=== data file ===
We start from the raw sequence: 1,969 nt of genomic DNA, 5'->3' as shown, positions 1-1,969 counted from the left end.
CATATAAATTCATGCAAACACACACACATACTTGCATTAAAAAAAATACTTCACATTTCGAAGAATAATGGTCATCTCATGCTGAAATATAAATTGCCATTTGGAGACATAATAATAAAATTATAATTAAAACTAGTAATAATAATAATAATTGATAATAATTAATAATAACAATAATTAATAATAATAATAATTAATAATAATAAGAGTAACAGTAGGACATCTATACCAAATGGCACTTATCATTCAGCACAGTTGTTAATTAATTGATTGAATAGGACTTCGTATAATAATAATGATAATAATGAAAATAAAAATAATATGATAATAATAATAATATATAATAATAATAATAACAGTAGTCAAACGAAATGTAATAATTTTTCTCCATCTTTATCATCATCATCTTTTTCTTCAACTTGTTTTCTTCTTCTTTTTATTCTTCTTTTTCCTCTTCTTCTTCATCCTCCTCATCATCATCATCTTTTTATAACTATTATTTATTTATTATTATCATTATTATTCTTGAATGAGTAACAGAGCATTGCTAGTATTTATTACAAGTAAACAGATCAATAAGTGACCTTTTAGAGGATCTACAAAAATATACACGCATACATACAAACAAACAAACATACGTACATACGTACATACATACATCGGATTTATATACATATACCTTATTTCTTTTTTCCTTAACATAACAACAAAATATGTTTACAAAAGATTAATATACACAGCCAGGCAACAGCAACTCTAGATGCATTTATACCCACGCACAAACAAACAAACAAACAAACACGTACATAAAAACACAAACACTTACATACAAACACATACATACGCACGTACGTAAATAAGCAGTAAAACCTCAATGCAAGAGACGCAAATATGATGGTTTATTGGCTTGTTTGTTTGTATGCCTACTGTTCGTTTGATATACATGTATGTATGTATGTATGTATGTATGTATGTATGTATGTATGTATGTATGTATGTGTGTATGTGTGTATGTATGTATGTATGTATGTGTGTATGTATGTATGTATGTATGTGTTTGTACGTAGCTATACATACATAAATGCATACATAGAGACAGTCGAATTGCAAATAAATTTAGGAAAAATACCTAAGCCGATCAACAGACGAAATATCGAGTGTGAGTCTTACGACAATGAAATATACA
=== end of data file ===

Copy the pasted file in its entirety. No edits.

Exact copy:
We start from the raw sequence: 1,969 nt of genomic DNA, 5'->3' as shown, positions 1-1,969 counted from the left end.
CATATAAATTCATGCAAACACACACACATACTTGCATTAAAAAAAATACTTCACATTTCGAAGAATAATGGTCATCTCATGCTGAAATATAAATTGCCATTTGGAGACATAATAATAAAATTATAATTAAAACTAGTAATAATAATAATAATTGATAATAATTAATAATAACAATAATTAATAATAATAATAATTAATAATAATAAGAGTAACAGTAGGACATCTATACCAAATGGCACTTATCATTCAGCACAGTTGTTAATTAATTGATTGAATAGGACTTCGTATAATAATAATGATAATAATGAAAATAAAAATAATATGATAATAATAATAATATATAATAATAATAATAACAGTAGTCAAACGAAATGTAATAATTTTTCTCCATCTTTATCATCATCATCTTTTTCTTCAACTTGTTTTCTTCTTCTTTTTATTCTTCTTTTTCCTCTTCTTCTTCATCCTCCTCATCATCATCATCTTTTTATAACTATTATTTATTTATTATTATCATTATTATTCTTGAATGAGTAACAGAGCATTGCTAGTATTTATTACAAGTAAACAGATCAATAAGTGACCTTTTAGAGGATCTACAAAAATATACACGCATACATACAAACAAACAAACATACGTACATACGTACATACATACATCGGATTTATATACATATACCTTATTTCTTTTTTCCTTAACATAACAACAAAATATGTTTACAAAAGATTAATATACACAGCCAGGCAACAGCAACTCTAGATGCATTTATACCCACGCACAAACAAACAAACAAACAAACACGTACATAAAAACACAAACACTTACATACAAACACATACATACGCACGTACGTAAATAAGCAGTAAAACCTCAATGCAAGAGACGCAAATATGATGGTTTATTGGCTTGTTTGTTTGTATGCCTACTGTTCGTTTGATATACATGTATGTATGTATGTATGTATGTATGTATGTATGTATGTATGTATGTATGTATGTGTGTATGTGTGTATGTATGTATGTATGTATGTGTGTATGTATGTATGTATGTATGTGTTTGTACGTAGCTATACATACATAAATGCATACATAGAGACAGTCGAATTGCAAATAAATTTAGGAAAAATACCTAAGCCGATCAACAGACGAAATATCGAGTGTGAGTCTTACGACAATGAAATATACA